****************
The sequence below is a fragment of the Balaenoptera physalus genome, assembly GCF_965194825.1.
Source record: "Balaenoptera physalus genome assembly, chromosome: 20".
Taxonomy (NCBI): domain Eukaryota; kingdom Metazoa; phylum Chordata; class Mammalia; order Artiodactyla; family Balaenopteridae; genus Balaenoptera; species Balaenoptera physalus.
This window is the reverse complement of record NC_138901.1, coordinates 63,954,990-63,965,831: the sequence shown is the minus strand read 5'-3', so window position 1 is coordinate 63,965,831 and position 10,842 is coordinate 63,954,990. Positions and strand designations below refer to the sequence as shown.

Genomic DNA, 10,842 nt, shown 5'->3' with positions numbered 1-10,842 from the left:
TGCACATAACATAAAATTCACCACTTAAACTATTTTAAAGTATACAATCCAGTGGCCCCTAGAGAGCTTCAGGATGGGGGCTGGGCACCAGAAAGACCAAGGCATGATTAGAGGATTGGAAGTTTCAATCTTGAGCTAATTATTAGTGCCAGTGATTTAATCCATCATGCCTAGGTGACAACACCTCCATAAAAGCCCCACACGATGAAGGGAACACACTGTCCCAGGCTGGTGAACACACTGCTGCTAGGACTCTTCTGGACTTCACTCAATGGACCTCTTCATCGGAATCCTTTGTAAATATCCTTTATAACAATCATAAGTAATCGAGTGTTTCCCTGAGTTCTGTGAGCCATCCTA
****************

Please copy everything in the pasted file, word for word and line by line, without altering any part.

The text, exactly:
The sequence below is a fragment of the Balaenoptera physalus genome, assembly GCF_965194825.1.
Source record: "Balaenoptera physalus genome assembly, chromosome: 20".
Taxonomy (NCBI): domain Eukaryota; kingdom Metazoa; phylum Chordata; class Mammalia; order Artiodactyla; family Balaenopteridae; genus Balaenoptera; species Balaenoptera physalus.
This window is the reverse complement of record NC_138901.1, coordinates 63,954,990-63,965,831: the sequence shown is the minus strand read 5'-3', so window position 1 is coordinate 63,965,831 and position 10,842 is coordinate 63,954,990. Positions and strand designations below refer to the sequence as shown.

Genomic DNA, 10,842 nt, shown 5'->3' with positions numbered 1-10,842 from the left:
TGCACATAACATAAAATTCACCACTTAAACTATTTTAAAGTATACAATCCAGTGGCCCCTAGAGAGCTTCAGGATGGGGGCTGGGCACCAGAAAGACCAAGGCATGATTAGAGGATTGGAAGTTTCAATCTTGAGCTAATTATTAGTGCCAGTGATTTAATCCATCATGCCTAGGTGACAACACCTCCATAAAAGCCCCACACGATGAAGGGAACACACTGTCCCAGGCTGGTGAACACACTGCTGCTAGGACTCTTCTGGACTTCACTCAATGGACCTCTTCATCGGAATCCTTTGTAAATATCCTTTATAACAATCATAAGTAATCGAGTGTTTCCCTGAGTTCTGTGAGCCATCCTA